Spotify Targeted by Class Action Lawsuit Over Automatic Subscription Renewals
A customer of the music streaming service alleges that she didn't consent to having $9.99 charged each month.
Spotify continues to grow in popularity, but the music streaming service still needs to prove its mettle as a business.
The Sweden-based company has been hit with a class action lawsuit in San Francisco by a subscriber named Melissa Bleak who claims that automatic renewal charges to her premium account violate a California law requiring affirmative consent.
According to the complaint, when users upgrade to a premium plan that provides access to music on any device, customers are informed on Spotify's website that "if you do not cancel your subscription before the end of the free trial the credit card you provide will automatically be charged the Spotify Premium subscription fee of US $9.99 + $0.00 sales tax per month, until you cancel. You can cancel at any time by logging into your Spotify account and following the cancelation instructions."
Customers are further informed that they are authorizing Spotify to automatically bill their credit card each month.
But the lawsuit contends that this isn't enough.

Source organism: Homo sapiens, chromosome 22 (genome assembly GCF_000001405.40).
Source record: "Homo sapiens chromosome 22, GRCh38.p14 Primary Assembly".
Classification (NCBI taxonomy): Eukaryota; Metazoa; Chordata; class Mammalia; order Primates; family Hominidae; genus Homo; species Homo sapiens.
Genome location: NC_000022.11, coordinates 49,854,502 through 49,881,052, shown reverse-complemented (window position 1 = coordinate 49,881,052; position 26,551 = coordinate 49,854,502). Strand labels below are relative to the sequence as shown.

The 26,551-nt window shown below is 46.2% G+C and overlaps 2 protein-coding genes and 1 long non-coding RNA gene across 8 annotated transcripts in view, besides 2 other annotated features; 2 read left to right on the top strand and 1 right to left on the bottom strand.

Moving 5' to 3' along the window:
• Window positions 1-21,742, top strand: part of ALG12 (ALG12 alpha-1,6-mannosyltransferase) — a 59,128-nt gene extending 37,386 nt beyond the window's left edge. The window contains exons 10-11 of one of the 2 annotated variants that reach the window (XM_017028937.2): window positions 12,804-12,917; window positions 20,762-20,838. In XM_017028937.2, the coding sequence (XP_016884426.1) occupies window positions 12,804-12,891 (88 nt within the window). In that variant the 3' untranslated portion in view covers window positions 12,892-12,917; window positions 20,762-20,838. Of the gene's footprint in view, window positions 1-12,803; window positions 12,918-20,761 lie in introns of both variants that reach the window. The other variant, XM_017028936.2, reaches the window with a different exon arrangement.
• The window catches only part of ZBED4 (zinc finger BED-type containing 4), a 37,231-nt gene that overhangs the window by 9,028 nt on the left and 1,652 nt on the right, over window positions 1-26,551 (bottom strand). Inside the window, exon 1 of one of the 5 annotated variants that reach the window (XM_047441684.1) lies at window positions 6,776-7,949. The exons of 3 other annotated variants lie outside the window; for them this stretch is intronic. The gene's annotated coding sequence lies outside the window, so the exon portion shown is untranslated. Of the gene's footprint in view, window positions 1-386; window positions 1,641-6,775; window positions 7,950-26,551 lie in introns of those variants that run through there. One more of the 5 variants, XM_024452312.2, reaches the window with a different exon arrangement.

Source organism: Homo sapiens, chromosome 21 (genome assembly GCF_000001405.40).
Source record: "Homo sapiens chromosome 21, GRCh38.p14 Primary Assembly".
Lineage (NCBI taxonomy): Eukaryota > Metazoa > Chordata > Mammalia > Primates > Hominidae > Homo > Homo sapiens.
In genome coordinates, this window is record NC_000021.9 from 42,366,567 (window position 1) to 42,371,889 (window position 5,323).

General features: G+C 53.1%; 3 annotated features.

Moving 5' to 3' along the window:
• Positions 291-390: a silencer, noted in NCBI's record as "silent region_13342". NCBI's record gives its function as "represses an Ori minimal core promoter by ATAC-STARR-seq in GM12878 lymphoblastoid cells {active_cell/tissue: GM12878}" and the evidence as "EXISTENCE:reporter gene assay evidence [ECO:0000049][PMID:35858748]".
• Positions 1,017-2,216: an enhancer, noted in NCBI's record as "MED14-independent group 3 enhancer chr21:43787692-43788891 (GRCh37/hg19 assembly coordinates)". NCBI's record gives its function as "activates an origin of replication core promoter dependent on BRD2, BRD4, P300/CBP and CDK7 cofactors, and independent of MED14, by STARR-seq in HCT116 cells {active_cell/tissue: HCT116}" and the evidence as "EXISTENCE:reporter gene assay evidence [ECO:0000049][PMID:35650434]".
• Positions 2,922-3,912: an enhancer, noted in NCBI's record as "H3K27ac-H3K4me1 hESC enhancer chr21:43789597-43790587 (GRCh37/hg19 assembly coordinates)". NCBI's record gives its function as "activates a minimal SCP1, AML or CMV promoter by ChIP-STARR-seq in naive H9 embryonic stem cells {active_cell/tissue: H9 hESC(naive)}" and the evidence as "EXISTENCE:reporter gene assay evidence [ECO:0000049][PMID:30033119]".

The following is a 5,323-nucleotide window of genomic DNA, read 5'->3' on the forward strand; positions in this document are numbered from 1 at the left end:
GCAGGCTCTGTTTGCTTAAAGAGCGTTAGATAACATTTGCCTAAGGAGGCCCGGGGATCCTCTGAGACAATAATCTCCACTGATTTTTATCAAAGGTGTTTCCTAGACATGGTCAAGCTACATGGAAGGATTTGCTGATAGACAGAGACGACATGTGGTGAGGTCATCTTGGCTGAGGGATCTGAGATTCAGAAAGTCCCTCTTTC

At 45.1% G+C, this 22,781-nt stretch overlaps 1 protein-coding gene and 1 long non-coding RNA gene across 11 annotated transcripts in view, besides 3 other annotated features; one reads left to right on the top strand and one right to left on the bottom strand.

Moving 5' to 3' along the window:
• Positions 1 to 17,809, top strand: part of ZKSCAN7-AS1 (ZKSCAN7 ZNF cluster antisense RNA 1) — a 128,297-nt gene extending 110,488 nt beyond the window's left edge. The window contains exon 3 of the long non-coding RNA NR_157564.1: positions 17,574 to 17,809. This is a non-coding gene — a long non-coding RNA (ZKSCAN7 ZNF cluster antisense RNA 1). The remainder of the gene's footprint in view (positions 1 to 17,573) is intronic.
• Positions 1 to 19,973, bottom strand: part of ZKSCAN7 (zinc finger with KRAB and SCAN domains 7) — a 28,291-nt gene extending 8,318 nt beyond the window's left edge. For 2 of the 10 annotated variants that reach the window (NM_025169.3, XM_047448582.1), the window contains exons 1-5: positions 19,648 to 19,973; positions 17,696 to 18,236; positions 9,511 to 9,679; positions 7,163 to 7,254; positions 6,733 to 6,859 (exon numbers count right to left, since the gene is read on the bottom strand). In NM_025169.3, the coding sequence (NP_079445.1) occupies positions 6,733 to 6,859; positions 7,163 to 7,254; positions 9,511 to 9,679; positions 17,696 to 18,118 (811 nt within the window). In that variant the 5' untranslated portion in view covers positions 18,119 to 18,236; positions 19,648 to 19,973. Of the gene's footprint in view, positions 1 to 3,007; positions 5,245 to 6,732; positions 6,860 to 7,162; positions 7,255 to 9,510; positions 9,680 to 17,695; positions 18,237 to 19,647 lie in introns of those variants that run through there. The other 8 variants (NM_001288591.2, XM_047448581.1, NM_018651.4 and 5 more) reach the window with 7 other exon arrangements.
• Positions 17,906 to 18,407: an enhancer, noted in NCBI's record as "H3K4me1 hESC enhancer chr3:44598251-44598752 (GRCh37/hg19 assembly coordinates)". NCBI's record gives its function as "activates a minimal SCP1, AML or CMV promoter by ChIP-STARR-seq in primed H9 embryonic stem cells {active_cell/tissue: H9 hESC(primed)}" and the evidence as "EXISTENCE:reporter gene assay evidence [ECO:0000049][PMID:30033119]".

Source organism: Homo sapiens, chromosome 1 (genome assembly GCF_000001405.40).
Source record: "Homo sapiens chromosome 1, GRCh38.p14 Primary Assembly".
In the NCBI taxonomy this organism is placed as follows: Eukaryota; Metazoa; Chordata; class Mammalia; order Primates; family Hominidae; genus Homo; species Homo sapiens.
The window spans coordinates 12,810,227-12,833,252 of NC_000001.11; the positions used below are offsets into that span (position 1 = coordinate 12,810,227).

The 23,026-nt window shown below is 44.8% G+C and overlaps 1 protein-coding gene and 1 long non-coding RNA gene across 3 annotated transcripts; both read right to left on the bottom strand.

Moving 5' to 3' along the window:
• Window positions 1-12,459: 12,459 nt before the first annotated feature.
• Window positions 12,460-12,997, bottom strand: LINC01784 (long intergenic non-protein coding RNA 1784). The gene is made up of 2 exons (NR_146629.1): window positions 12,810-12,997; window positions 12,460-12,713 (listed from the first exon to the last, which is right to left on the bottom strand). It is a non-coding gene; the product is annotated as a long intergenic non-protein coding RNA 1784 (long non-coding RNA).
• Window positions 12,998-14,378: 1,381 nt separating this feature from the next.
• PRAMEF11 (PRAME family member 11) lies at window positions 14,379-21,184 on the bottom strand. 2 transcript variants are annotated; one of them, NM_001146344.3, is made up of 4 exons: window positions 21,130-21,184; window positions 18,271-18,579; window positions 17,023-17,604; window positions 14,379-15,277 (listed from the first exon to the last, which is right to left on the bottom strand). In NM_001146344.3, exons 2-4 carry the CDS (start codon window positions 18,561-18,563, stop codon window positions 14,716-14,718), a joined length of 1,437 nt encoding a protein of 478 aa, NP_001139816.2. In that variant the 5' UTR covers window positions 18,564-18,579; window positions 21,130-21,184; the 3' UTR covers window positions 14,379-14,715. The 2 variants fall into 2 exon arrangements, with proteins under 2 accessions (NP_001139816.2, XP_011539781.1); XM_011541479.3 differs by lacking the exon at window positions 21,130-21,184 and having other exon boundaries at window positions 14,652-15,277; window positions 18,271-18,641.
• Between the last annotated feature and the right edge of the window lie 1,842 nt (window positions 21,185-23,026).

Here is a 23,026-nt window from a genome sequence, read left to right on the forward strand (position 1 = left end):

"In the Premium Plan notice Defendant failed to provide a hyperlink to the Terms, and the Terms are not referenced at all on the Unlimited Plan notice," says the lawsuit. "Moreover, Defendant failed to provide a box to check or any other method by which Plaintiff's and Class Members could provide their affirmative consent to Defendants."
Spotify declined comment.
The company, which earlier this year said it had six million subscribers and 24 million active users, is reportedly on the verge of raising more than $200 million in new funding. With deals with large record companies including Sony, EMI, Warner Music and Universal, Spotify's revenues have grown nearly fourfold in the last two years to almost $600 million, but with heavy licensing costs, its losses have widened to more than $75 million a year.
The company has also recently made partnerships in the TV space, including a cross-promotional deal with Bravo that allows users to see playlists for The Real Housewives and other shows.
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